A Typical Victorian Women in The Awakening Of K.Chopin
“The greatest crimes in the world are not committed by people breaking the rules, but people following the rules” (Banksy). During the nineteenth century, men were the dominant figures of the household and women were simply there to cook, clean, and look after the children. This was the rule until women eventually began to break the standards in order to achieve a more satisfactory life. Without this crime, women would still be living an unhappy life wishing they could stray from society’s expectations. In the novel The Awakening, Kate Chopin demonstrates through her protagonist’s rebellious actions that during the Victorian period, women were expected to conform to society in an obedient manner, or they would face dire consequences.
The main character, Edna, is described as dutiful and subservient, willing to comply with society’s standards. Chopin displays Edna’s mannerisms and physical appearance in a reserved fashion. Throughout the novel, Edna is constantly portrayed as a conservative woman wearing innocent colors, such as white. At Grand Isle, “she wore a cool muslin that morning – white, with a waving vertical brown running through it; also a white linen collar and the big straw hat” (Chopin 21). During the nineteenth century, women were expected to be modest and conform to their husband’s requests, and they were often regarded as property. On the beach outside, Edna’s husband says, “‘You are burnt beyond recognition,’ he added, looking at his wife as one looks at a valuable piece of personal property which has suffered some damage” (Chopin 3). In this time period, people frowned upon women who showed any sign of independence or authority. Although Edna is first perceived as an obedient wife, in the course of the novel she seeks an awakening and sets out to fulfill her sexual and emotional desires.
Eventually, Edna gets time away from her controlling husband to break out of her shell and start making decisions on her own. She breaks free of this restraint by going swimming in the ocean for the first time. After awakening from her first swim, she transforms into a rebellious character, extremely different from her original self. Once viewed as an obedient wife that is willing to stay at home to care for her family, Edna is now awakened into an independent woman who rebels against nineteenth century ideals of separate spheres. The feeling of liberation overwhelms her as she plunges through the ocean waves: “she attained her newly conquered power and begins to swim out” (Chopin 42). The protagonist’s so-called “baptism” is a rebirth for her character that creates stronger feelings which overwhelm her, such as the concept of freedom and control over her own well-being. Immediately following her renewal, Edna starts taking on a more detached role at home, which is noticed in her behavior as she nonchalantly says “Nothing, I simply felt like going out, and I went out” (Chopin 77). Her once tamed shackles have now been disturbed by her newly donned rebellious lifestyle. Not only does Edna take a stubborn approach against society’s roles, she also takes on (and masters) more masculine activities. While there are some men “who knew the race horse as well as Edna, but there was certainly no one who knew it better” (Chopin 113). A significant turning point is when Edna goes out, because this proves that she is no longer conforming to the culture rules. Edna’s ability to swim transforms her old self-conscious mentality into that of a strong, independent individual.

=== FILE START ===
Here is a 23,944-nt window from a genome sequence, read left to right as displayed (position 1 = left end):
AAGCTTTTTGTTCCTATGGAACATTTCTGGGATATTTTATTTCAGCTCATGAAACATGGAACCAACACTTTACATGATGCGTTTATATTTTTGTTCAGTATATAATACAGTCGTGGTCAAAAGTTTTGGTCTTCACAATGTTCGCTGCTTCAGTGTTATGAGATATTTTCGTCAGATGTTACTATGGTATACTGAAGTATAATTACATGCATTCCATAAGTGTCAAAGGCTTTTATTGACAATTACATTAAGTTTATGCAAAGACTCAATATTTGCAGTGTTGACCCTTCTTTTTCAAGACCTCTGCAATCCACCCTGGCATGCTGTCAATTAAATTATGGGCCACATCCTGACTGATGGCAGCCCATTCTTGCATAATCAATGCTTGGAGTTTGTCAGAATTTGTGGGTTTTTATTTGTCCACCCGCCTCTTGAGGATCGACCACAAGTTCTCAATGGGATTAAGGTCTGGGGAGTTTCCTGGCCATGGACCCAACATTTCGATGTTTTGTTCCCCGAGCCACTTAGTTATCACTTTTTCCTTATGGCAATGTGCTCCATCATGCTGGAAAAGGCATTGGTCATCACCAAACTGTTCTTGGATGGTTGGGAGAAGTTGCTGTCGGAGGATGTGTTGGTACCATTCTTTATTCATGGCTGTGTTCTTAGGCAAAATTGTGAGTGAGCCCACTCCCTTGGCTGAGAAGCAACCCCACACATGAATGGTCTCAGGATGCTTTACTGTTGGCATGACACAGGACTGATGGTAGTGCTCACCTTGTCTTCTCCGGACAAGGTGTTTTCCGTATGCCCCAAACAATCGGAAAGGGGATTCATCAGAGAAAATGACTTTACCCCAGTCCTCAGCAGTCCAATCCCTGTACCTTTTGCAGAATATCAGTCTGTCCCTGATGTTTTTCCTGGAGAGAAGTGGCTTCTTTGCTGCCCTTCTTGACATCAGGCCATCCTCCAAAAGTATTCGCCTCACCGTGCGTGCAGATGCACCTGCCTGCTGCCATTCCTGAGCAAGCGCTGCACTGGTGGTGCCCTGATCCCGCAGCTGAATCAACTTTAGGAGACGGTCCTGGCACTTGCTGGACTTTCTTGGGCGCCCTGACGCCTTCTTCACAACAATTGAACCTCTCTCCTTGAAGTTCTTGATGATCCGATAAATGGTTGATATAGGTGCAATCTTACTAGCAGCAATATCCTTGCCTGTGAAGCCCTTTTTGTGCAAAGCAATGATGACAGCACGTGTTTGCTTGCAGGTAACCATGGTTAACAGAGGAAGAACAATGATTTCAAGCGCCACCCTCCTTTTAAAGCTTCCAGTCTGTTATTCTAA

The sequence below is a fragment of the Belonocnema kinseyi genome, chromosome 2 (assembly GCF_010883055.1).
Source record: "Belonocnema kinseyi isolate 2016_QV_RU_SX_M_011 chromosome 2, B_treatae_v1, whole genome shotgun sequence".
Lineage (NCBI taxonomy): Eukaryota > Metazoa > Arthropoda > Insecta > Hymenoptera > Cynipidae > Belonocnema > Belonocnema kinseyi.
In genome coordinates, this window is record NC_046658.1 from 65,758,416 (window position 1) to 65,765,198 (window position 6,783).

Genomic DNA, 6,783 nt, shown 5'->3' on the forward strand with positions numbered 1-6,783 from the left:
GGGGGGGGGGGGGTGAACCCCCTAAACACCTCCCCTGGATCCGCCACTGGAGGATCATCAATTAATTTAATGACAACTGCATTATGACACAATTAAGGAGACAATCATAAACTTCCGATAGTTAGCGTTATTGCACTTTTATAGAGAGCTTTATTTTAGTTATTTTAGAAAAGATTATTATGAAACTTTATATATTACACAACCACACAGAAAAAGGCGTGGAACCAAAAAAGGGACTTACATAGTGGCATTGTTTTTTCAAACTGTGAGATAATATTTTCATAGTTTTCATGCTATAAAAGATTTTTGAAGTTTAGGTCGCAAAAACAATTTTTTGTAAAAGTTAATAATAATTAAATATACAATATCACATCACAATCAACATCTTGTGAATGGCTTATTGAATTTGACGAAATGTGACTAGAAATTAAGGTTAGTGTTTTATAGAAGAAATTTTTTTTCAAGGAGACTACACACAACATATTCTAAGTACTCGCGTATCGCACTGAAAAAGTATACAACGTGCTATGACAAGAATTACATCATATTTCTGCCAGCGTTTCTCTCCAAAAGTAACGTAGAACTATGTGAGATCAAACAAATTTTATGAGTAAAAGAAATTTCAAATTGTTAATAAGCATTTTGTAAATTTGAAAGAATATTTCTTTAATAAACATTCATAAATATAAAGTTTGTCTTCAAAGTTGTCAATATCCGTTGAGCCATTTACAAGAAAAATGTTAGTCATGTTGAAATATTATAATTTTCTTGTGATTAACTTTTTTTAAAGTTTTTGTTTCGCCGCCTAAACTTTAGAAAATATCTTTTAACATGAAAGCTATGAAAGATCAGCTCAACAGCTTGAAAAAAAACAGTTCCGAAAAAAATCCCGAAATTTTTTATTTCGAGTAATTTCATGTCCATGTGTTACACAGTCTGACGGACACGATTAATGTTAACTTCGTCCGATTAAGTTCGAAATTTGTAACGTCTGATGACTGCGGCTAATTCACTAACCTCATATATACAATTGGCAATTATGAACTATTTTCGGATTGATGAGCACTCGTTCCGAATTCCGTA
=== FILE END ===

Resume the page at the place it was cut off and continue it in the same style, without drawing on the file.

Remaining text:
When Enda becomes enlightened, she becomes a self-driven, headstrong woman. Right after the fact, her close friends and family notice this new form and begin to show a strong dislike for how disruptive she has become with regards to Victorian culture. Edna’s concerned husband, Léonce, is one of the first characters to pick up on her strange behavior. He explains to his doctor, “she doesn’t act well, she’s odd, she’s not like herself” (Chopin 100). Although Léonce is portrayed as a distant husband, it is in his nature to still care for his wife and look after her health. From this point on in the novel, he constantly worries about Edna because he knows he has lost his true love. Léonce also begins to pick up on her deteriorating social life when “Edna no longer attends the social dinners with the other wives” (Chopin 87). Instead of Edna making a presence at these weekly social gatherings full of gossip, she continues to strive for a self-pleasure and begins to paint. Since Edna’s awakening in the ocean, she has been drowning in her determination to reach self-satisfaction, but after coming to the realization that no one or thing will ever be enough to please her, she gives up, and so do the people around her.
Overall, Kate Chopin’s novel The Awakening is very focused on the roles of women during the Victorian period. Chopin describes the typical female obligations in the nineteenth century American home and then dives into great depth on the emotions in store for women after they have been “freed.” As Stan Lee once wrote, “With great power comes great responsibility.” The power of becoming independent can be liberating, but if not controlled it may lead to one’s demise. Edna is unable to handle her new freedom and feels overwhelmed, which leads to her decision to commit suicide.
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